I just got back from the Learned Hand Luncheon. One of the men honored was Noel Fidel. Appellate Court Judge, and Vice Dean of the Sandra Day O'Connor School of Law.
I took Torts from him my first year of law school. He overheard some students complaining that legal writing was too constraining to allow creativity. The next class he read "Shall I prepare thee to a summer's day?," and remarked, "Fourteen lines, ten syllables each, don't think for a minute that constraining the form constrains creativity." He could have as easily been a professional trumpet player as a lawyer.
Today, after receiving his award he did the standard thanking of people. Then he talked about how reluctantly he came to the law. He said, almost off-handedly it seemed, "I didn't love the law. [mild laughter from the crowd] I know that some do love the law. But I could never love an institution that has brought about so much injustice." Then he provided words of condemnation and warning, reminding us of the horrors brought by the law in this country and abroad. Finally, he turned us to our current national legal tragedy: Immigration. Whatever the answer is, it is not what we're doing now. And like the master he is, he closed quoting these words from Arlo Guthrie:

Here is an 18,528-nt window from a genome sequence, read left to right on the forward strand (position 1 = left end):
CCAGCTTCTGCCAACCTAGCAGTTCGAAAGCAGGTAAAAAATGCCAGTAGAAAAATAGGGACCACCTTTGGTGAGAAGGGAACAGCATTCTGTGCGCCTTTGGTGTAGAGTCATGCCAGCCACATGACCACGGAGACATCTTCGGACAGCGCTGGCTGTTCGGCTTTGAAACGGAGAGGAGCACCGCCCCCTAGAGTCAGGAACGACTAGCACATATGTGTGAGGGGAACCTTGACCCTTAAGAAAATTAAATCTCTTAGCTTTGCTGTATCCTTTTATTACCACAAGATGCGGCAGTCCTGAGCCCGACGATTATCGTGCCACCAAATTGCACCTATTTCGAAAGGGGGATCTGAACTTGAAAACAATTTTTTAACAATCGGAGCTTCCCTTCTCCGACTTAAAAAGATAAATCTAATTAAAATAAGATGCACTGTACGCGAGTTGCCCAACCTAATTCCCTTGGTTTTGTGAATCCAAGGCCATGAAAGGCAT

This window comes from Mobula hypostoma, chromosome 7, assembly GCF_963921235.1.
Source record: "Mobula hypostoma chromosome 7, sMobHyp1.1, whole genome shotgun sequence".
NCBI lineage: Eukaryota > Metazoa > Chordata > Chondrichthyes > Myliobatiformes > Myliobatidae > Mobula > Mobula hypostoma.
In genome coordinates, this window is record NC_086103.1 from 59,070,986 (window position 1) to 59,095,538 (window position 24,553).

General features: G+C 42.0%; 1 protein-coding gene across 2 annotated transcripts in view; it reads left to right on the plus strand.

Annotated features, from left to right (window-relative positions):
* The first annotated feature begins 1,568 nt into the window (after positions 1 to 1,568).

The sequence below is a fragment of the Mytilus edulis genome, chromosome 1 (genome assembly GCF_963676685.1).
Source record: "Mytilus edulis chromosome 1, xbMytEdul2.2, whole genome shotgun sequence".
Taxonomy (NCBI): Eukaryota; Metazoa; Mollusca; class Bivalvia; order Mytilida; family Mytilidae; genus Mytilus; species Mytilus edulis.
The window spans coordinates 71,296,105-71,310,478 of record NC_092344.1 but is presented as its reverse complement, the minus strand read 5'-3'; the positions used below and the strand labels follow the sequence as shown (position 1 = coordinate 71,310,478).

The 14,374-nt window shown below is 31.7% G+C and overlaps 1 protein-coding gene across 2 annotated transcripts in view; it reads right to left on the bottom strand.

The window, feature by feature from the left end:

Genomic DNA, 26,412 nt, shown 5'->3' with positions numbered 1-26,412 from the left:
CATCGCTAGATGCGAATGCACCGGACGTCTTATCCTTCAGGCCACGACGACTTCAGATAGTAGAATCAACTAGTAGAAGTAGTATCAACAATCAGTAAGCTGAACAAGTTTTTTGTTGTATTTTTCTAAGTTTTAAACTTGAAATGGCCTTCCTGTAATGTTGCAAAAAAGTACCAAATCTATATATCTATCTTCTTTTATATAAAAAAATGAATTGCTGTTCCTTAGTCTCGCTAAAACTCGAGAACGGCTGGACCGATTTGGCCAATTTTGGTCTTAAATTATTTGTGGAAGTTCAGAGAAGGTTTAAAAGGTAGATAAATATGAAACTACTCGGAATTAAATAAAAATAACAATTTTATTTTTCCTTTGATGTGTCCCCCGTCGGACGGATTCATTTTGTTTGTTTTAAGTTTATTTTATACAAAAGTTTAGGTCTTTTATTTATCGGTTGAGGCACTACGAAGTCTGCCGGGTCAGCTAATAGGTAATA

We died in your hills,
we died in your deserts,
We died in your valleys and died on your plains.
We died 'neath your trees and we died in your bushes,
Both sides of the river,
we died just the same.